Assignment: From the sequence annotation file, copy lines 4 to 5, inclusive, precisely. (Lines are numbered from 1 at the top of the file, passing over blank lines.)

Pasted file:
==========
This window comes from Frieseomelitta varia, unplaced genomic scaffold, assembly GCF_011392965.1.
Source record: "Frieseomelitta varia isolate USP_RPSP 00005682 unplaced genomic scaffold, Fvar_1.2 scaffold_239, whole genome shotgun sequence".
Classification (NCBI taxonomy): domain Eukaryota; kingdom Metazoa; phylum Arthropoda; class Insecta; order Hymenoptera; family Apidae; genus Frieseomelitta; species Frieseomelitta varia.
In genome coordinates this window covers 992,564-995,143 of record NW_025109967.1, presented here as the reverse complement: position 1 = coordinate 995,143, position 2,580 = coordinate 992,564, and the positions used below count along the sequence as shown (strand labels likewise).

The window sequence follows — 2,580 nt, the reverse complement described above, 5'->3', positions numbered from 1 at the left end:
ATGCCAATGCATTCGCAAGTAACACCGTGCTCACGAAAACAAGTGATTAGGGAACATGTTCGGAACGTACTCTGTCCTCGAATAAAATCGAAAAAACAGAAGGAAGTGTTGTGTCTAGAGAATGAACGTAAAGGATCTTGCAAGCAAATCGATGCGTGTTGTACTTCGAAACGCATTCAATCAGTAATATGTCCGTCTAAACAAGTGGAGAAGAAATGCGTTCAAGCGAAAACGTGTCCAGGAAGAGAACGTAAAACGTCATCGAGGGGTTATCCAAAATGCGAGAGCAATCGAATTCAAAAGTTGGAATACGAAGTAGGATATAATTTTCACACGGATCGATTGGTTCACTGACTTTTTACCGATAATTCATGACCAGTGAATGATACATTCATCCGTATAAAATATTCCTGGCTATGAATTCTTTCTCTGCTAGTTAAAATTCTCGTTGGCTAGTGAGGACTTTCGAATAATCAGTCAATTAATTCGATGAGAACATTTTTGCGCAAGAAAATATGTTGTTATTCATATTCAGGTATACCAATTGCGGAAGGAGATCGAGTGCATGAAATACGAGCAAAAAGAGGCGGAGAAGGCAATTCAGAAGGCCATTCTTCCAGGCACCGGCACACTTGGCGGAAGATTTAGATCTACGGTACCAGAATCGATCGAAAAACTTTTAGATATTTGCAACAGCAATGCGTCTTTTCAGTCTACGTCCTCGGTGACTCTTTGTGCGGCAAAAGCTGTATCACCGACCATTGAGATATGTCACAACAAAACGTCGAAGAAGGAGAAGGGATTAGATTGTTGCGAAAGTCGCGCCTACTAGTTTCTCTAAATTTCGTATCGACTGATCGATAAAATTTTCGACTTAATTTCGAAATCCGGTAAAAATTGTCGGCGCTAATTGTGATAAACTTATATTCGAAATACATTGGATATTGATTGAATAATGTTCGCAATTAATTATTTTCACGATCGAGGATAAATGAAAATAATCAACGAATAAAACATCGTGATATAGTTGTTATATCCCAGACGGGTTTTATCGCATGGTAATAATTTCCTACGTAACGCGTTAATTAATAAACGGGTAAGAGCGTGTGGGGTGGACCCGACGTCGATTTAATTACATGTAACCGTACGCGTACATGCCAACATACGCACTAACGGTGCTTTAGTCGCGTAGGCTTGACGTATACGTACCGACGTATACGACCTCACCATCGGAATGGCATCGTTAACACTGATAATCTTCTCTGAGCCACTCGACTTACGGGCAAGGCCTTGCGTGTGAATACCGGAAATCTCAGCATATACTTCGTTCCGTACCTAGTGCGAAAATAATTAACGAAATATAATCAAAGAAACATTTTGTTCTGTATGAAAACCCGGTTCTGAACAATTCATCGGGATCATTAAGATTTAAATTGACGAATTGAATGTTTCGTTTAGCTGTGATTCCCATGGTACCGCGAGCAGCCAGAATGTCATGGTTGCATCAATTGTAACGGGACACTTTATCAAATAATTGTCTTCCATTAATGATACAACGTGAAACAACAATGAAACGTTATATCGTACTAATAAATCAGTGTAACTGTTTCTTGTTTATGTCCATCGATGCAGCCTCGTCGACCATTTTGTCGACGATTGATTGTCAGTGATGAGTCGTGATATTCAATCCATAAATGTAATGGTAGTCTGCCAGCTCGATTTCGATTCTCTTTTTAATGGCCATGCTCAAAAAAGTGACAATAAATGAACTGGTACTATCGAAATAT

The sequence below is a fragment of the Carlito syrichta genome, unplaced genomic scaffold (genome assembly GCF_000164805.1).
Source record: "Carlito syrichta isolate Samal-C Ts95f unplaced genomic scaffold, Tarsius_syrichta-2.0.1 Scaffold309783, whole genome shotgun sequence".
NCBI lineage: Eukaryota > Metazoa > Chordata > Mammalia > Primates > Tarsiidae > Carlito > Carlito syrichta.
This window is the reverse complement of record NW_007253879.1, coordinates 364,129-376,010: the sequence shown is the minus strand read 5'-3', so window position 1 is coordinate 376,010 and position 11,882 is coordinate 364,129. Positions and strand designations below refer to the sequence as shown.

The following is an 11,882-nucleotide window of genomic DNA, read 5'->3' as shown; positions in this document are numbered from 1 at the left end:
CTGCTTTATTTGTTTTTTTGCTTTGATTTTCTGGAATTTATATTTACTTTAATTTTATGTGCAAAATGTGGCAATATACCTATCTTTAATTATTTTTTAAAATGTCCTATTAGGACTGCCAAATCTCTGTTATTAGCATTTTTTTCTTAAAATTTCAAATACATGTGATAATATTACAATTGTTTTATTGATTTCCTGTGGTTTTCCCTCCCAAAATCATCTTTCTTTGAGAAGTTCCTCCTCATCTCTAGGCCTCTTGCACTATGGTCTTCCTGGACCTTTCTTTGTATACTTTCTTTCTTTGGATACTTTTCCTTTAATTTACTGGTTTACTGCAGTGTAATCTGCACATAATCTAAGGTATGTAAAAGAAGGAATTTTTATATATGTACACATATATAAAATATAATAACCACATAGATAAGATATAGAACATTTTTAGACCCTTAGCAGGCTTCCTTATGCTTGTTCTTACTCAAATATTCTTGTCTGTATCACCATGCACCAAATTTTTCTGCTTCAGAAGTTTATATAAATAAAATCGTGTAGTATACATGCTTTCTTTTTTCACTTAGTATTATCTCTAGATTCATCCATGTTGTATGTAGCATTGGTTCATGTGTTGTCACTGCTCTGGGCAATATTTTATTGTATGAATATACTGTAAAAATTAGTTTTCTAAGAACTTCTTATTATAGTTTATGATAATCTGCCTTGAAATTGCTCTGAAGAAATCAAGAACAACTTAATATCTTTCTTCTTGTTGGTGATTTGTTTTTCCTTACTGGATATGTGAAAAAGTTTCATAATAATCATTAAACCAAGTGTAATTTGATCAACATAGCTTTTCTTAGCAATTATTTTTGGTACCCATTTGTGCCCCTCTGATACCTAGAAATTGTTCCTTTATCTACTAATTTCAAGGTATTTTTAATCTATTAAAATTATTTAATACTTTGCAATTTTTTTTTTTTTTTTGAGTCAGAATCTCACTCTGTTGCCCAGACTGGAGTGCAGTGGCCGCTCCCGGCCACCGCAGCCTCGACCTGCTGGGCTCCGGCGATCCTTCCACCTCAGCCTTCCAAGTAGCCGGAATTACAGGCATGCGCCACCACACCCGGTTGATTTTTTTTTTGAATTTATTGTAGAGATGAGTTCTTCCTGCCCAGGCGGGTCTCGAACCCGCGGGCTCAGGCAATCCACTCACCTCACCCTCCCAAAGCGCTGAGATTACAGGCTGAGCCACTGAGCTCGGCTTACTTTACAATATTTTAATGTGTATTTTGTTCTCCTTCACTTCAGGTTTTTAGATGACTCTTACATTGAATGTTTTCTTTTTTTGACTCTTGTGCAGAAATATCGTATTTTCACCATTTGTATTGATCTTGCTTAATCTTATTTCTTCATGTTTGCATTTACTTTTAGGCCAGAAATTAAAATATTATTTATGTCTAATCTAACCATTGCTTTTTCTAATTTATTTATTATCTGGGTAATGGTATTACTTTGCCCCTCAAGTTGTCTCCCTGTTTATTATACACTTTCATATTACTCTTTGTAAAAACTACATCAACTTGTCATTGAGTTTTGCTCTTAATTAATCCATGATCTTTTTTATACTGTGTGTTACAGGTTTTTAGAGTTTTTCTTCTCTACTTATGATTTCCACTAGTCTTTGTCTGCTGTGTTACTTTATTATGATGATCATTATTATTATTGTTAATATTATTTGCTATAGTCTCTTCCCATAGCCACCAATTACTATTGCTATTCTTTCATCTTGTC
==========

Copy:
In genome coordinates this window covers 992,564-995,143 of record NW_025109967.1, presented here as the reverse complement: position 1 = coordinate 995,143, position 2,580 = coordinate 992,564, and the positions used below count along the sequence as shown (strand labels likewise).

The window sequence follows — 2,580 nt, the reverse complement described above, 5'->3', positions numbered from 1 at the left end: